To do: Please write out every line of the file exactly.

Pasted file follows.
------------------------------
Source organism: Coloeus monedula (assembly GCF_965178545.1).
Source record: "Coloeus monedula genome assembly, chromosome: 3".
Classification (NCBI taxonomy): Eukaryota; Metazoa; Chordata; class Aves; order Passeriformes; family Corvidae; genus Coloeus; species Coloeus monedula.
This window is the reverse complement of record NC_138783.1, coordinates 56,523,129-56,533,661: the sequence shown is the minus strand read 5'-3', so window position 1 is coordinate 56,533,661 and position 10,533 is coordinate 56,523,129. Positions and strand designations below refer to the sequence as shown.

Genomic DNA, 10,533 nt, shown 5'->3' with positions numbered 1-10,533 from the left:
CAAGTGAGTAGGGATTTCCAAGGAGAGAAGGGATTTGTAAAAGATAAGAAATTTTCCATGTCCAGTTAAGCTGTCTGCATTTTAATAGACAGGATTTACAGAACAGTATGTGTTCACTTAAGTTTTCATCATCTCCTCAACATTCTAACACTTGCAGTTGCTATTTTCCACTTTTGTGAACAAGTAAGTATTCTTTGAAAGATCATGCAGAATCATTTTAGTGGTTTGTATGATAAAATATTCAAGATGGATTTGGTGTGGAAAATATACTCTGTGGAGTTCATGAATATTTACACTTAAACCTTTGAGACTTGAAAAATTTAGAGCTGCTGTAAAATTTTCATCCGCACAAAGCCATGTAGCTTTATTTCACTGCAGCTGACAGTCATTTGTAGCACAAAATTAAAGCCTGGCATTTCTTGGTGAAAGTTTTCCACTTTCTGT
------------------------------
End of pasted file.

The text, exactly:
Source organism: Coloeus monedula (assembly GCF_965178545.1).
Source record: "Coloeus monedula genome assembly, chromosome: 3".
Classification (NCBI taxonomy): Eukaryota; Metazoa; Chordata; class Aves; order Passeriformes; family Corvidae; genus Coloeus; species Coloeus monedula.
This window is the reverse complement of record NC_138783.1, coordinates 56,523,129-56,533,661: the sequence shown is the minus strand read 5'-3', so window position 1 is coordinate 56,533,661 and position 10,533 is coordinate 56,523,129. Positions and strand designations below refer to the sequence as shown.

Genomic DNA, 10,533 nt, shown 5'->3' with positions numbered 1-10,533 from the left:
CAAGTGAGTAGGGATTTCCAAGGAGAGAAGGGATTTGTAAAAGATAAGAAATTTTCCATGTCCAGTTAAGCTGTCTGCATTTTAATAGACAGGATTTACAGAACAGTATGTGTTCACTTAAGTTTTCATCATCTCCTCAACATTCTAACACTTGCAGTTGCTATTTTCCACTTTTGTGAACAAGTAAGTATTCTTTGAAAGATCATGCAGAATCATTTTAGTGGTTTGTATGATAAAATATTCAAGATGGATTTGGTGTGGAAAATATACTCTGTGGAGTTCATGAATATTTACACTTAAACCTTTGAGACTTGAAAAATTTAGAGCTGCTGTAAAATTTTCATCCGCACAAAGCCATGTAGCTTTATTTCACTGCAGCTGACAGTCATTTGTAGCACAAAATTAAAGCCTGGCATTTCTTGGTGAAAGTTTTCCACTTTCTGT